Choose an Office Layout that Best Suits Your Employees
Good office layouts can enhance employees' productivity, but a bad setup can hamper their ability to carry out tasks. Choose a design that suits your employees' positions; ideally, use different furniture layouts for workers and for managers based on their differing needs.
Why pay attention to office layout?
According to a study cited in U.S. News, workers are far more productive when their workplace environment suits them. In this study, test subjects recieved a few computer coding tasks to perform, and kept tabs on how long it took them to do the work. The results showed that subjects in the study who performed best all had one thing in common, and one thing that separated them from lower-performing peers — they all had very positive things to say about their workspaces. Those results are clear: When your employees are happy with their work area, you're likely to see high productivity rates.
So you want a layout that works well for your employees. While there are always personal preferences to consider, such as whether a worker likes a stand-up desk, certain layouts do suit specific types of jobs. Now, which layout to choose?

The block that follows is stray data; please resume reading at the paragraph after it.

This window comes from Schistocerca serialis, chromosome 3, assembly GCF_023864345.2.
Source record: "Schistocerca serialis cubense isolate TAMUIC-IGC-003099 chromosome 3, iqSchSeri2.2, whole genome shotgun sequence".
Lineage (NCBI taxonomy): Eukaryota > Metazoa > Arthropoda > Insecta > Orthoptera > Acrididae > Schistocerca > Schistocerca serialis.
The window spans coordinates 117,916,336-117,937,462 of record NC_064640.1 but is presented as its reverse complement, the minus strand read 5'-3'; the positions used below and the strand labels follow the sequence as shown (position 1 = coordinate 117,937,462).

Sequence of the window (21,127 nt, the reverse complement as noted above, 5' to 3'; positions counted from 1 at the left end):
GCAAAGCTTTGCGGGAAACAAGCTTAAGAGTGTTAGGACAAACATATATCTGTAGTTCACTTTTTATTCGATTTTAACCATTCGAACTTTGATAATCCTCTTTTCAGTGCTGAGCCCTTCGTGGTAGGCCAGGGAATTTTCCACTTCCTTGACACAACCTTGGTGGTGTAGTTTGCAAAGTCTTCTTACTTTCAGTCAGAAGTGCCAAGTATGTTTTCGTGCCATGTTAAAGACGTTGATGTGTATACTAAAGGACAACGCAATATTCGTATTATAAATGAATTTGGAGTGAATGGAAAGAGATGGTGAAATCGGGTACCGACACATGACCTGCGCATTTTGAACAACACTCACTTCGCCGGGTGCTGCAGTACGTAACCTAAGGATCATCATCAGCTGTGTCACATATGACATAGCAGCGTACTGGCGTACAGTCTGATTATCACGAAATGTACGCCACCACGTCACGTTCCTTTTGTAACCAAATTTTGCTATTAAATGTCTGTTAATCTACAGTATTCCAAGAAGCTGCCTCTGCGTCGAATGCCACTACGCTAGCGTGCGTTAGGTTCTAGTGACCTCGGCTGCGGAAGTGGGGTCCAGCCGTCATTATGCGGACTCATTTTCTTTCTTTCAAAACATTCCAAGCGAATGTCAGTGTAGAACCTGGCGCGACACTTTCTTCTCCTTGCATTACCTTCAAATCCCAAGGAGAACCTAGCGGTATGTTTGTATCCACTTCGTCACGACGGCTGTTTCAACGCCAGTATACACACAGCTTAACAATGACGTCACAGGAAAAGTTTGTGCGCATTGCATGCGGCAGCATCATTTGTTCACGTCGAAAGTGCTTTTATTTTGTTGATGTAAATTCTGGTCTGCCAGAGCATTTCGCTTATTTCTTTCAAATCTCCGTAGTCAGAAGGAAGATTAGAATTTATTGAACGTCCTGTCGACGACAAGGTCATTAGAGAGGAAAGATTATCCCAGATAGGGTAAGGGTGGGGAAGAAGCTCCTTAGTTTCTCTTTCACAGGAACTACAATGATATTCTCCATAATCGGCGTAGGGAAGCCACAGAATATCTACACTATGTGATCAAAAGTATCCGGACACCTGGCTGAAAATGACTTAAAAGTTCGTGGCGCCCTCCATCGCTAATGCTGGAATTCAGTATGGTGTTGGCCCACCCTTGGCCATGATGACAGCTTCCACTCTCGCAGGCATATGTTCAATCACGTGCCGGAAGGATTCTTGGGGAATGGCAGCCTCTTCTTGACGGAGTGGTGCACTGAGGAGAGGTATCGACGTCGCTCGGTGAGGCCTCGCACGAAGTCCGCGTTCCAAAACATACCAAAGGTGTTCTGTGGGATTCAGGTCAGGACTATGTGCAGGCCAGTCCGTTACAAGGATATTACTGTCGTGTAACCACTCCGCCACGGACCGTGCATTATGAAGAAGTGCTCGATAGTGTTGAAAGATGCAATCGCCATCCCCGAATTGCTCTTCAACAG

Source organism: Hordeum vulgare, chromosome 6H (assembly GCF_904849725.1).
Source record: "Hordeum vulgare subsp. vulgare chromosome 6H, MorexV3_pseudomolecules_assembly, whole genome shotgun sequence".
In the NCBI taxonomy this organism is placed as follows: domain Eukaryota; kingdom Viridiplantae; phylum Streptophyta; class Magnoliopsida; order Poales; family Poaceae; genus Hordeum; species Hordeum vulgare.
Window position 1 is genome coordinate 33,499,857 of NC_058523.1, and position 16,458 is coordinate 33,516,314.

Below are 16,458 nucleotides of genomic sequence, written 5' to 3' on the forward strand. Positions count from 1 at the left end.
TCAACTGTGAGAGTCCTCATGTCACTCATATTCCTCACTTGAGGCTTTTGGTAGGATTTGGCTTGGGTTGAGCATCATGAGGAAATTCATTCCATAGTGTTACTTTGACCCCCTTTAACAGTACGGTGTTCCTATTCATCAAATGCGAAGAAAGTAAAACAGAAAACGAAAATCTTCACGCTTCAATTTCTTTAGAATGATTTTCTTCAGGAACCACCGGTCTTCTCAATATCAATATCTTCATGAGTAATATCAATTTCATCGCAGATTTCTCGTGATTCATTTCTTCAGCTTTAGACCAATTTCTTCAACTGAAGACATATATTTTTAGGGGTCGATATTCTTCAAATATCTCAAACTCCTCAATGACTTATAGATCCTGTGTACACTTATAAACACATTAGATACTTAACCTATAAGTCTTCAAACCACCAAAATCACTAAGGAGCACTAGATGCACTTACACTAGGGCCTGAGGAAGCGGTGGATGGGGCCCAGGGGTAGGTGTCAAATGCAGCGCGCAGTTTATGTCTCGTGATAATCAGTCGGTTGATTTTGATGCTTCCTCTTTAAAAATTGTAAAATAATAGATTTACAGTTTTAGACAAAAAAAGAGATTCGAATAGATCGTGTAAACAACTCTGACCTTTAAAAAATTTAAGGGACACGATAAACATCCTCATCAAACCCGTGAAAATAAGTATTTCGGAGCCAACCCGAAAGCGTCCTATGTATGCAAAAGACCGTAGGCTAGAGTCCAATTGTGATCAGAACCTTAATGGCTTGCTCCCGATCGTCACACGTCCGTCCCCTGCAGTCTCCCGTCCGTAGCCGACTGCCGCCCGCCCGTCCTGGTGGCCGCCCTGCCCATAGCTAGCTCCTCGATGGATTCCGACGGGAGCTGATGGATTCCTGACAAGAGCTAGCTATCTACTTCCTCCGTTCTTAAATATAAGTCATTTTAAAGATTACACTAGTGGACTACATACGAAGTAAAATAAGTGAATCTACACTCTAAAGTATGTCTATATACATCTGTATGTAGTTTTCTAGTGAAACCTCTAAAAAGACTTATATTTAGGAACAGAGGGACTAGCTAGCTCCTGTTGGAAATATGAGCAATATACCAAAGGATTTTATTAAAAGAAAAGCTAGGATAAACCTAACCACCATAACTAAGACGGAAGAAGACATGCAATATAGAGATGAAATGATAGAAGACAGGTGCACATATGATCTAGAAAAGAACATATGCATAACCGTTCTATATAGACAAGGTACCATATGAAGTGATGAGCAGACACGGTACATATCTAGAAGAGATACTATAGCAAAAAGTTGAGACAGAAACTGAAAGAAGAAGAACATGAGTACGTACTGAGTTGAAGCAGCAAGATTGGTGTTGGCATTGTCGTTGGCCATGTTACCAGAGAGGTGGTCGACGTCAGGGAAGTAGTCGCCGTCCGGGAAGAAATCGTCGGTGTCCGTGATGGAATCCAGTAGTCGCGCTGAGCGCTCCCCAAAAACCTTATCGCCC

Layouts for different workers
It's important to create spaces that are optimized for different types of work. This means having different office designs for managers than for entry-level workers.
Supervisors, for example, often need a private office due to the nature of their job. If a manager needs to speak confidentially with someone or make a sensitive phone call, discretion is important. An office with a door that closes fully gives him or her that privacy. The office desk and chair are usually best placed facing the door, so the manager faces anyone at the door rather than having his or her back to employees — and when the door is open, it sends a signal that the boss is available to talk.
Entry-level and intermediate employees
For employees just starting with your company, an open office plan may work best. Rather than using high-paneled cubicles, which isolate employees, an open style enables workers to talk easily with each other. When there are team projects or brainstorming sessions, employees can discuss ideas without physical barriers between their desks.
An open layout gives employees equal access to shared amenities in the office space, too, such as lighting and temperature controls. In addition, making sure each desk has adequate lighting and ergonomic features keeps employees from visual or physical strains that could decrease their morale and productivity.
If you are thinking about changing your company's layout and are not sure where to start, try getting employee feedback about their current spaces and office layouts. Their answers may surprise you and provide you a starting point. Changing work conditions can increase your output levels substantially.Ready to Compare Office Cubicles and Systems Price Quotes?